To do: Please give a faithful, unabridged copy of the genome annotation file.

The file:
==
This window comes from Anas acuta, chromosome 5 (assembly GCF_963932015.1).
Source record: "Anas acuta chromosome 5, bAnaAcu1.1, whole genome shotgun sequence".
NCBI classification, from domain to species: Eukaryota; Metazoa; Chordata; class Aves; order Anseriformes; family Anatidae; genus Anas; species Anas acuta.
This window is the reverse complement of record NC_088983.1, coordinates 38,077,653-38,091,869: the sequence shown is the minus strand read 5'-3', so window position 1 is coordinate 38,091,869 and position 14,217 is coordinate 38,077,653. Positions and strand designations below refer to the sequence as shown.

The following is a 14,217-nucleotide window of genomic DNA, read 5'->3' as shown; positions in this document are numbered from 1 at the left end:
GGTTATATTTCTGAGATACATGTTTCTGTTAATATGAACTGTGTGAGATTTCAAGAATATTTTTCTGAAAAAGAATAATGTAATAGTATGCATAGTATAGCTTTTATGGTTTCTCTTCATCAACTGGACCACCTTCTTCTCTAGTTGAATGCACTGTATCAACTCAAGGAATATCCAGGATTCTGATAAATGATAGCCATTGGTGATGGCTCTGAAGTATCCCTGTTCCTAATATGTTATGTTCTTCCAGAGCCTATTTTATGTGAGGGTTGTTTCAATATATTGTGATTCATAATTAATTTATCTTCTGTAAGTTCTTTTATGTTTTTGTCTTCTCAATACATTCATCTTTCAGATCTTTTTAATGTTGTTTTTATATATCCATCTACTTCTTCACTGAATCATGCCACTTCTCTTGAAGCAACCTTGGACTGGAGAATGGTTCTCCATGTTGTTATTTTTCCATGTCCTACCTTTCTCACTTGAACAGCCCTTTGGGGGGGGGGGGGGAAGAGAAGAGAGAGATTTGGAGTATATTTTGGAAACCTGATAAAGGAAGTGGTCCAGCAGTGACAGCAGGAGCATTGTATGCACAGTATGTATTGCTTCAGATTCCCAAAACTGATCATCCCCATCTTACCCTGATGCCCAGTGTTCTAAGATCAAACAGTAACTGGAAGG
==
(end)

This window comes from Anas acuta, chromosome 5 (assembly GCF_963932015.1).
Source record: "Anas acuta chromosome 5, bAnaAcu1.1, whole genome shotgun sequence".
NCBI classification, from domain to species: Eukaryota; Metazoa; Chordata; class Aves; order Anseriformes; family Anatidae; genus Anas; species Anas acuta.
This window is the reverse complement of record NC_088983.1, coordinates 38,077,653-38,091,869: the sequence shown is the minus strand read 5'-3', so window position 1 is coordinate 38,091,869 and position 14,217 is coordinate 38,077,653. Positions and strand designations below refer to the sequence as shown.

The following is a 14,217-nucleotide window of genomic DNA, read 5'->3' as shown; positions in this document are numbered from 1 at the left end:
GGTTATATTTCTGAGATACATGTTTCTGTTAATATGAACTGTGTGAGATTTCAAGAATATTTTTCTGAAAAAGAATAATGTAATAGTATGCATAGTATAGCTTTTATGGTTTCTCTTCATCAACTGGACCACCTTCTTCTCTAGTTGAATGCACTGTATCAACTCAAGGAATATCCAGGATTCTGATAAATGATAGCCATTGGTGATGGCTCTGAAGTATCCCTGTTCCTAATATGTTATGTTCTTCCAGAGCCTATTTTATGTGAGGGTTGTTTCAATATATTGTGATTCATAATTAATTTATCTTCTGTAAGTTCTTTTATGTTTTTGTCTTCTCAATACATTCATCTTTCAGATCTTTTTAATGTTGTTTTTATATATCCATCTACTTCTTCACTGAATCATGCCACTTCTCTTGAAGCAACCTTGGACTGGAGAATGGTTCTCCATGTTGTTATTTTTCCATGTCCTACCTTTCTCACTTGAACAGCCCTTTGGGGGGGGGGGGGGAAGAGAAGAGAGAGATTTGGAGTATATTTTGGAAACCTGATAAAGGAAGTGGTCCAGCAGTGACAGCAGGAGCATTGTATGCACAGTATGTATTGCTTCAGATTCCCAAAACTGATCATCCCCATCTTACCCTGATGCCCAGTGTTCTAAGATCAAACAGTAACTGGAAGG